Baseball Coaching Questions & Answers

Player Tryouts July 18 2021, 0 Comments

We have this come up on a regular basis especially the seasons quit and teams have players leave and need to add to players or trying to establish a new team regardless if it's for a local league or travel  ball. There are huge  areas and questions to be answered but I would like to address one from the standpoint that I am the assessor and trying to establish what players have the ability, understanding, knowledge and be a player that I want to have on my team.

First and foremost during tryouts we want everybody to do the same thing catch the same flyball of a machine preferably so it's always the same, throw the ball from the same spot, normally from shortstop on a easy rolled ball by the coach so there's no fielding really involved just getting it picked up so I can see his arm and his accuracy.  Then again using the  machine have the ball hit to the player again at shortstop is normal seeing how he fields the ball--  hit the ball off of tea and time in contact to touching first base with a stopwatch to assess speed- and finally using a machine so easy strikes so that you can see the bat swing, mechanics of the swing, and how hard he hits it.

Now I realize I've used the word machine a lot of times and the reason we do that is because everything will be consistent but if you don't have a machine make sure you use the same person trying to replicate the same throw, , by the way I always thought don't use the bat you can't be consistent there, so that every player has an equal opportunity.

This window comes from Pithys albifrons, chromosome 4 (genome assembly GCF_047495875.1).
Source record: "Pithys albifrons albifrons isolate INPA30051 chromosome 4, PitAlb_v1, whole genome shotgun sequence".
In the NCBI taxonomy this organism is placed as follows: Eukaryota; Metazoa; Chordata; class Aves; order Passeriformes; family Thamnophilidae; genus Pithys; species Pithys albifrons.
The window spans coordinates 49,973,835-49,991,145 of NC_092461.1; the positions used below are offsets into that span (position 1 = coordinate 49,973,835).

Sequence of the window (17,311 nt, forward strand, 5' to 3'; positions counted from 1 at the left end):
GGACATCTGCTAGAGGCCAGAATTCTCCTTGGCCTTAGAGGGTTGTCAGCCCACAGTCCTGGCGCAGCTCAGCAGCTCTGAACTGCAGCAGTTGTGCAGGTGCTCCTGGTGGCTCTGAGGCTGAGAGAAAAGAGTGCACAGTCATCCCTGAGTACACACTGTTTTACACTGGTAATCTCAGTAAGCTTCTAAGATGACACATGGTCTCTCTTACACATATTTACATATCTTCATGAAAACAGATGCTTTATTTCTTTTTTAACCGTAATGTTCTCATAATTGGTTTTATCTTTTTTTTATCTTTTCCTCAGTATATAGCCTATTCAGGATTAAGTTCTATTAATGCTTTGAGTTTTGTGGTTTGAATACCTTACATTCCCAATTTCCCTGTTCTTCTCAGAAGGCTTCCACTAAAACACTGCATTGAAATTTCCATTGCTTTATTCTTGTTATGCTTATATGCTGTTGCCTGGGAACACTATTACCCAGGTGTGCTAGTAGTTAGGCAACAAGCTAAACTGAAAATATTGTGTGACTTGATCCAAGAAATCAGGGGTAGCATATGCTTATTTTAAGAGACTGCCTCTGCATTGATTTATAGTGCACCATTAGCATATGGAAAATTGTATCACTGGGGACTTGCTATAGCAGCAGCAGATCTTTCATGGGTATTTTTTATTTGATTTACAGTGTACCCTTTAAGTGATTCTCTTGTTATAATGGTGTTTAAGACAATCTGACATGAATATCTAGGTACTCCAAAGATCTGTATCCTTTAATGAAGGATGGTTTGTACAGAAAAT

Then hear something that I look at that normally people don't give enough credit for I want to see how the kid reacts when he fails when he succeeds I'd like to know his attitude and reactions when he throws one over the first baseman's head or drops the flyball. Does he pout kicked the ground and carry-on orders and get back and say let's do it again by his actions not his words by  his actions not his words.  Then if you have a chance make sure your recruiting parents as well as players.  these two are very difficult because they're not quantifiable they just have to be how you feel about the situation and what your instincts tell you but there worthwhile making notes of as well as the mathematical/numerical values you have on a players skills-- running--hitting--Fielding-throwing- catching.

It will be worth your time to be able to have these numbers and facts when you tell a kid yes you're on the team or worse when you have to tell a kid/parents that no were going to pass and not use you this year.

Good luck and doing one of the toughest things around getting a team with players that you can coach and get good performance out of while making it a worthwhile experience for everybody.

Coach Arnald Swift BATCO

 

 


How to Get Recruited December 06 2019, 0 Comments

How to recruit yourself to college, methods, ideas, suggestions

Player Going into High School July 15 2019, 0 Comments

Player going into high school, prep school, team to play on, playing up, parents evaluation, coaches evaluation

Pulling Batters Head on Swing February 26 2019, 0 Comments


Hi Coach,

Coaching up here in Northern California, Little League (10-12 year olds, Majors).  The one thing I have the biggest problem with is kids pulling their heads as they swing and not keeping their eyes on the ball.  I've tried a lot of home remedies, but nothing works consistently.  Any hints?

Thanks,
     
Don:
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You are correct this is a problem and you're correct until he can once to stay in and look at the ball while he swings it will not happen.

The first and foremost thing is that they have to get in the right sequence: have to step and get their foot on the ground, rotate their hips,then bring the bat through the strike zone hands first.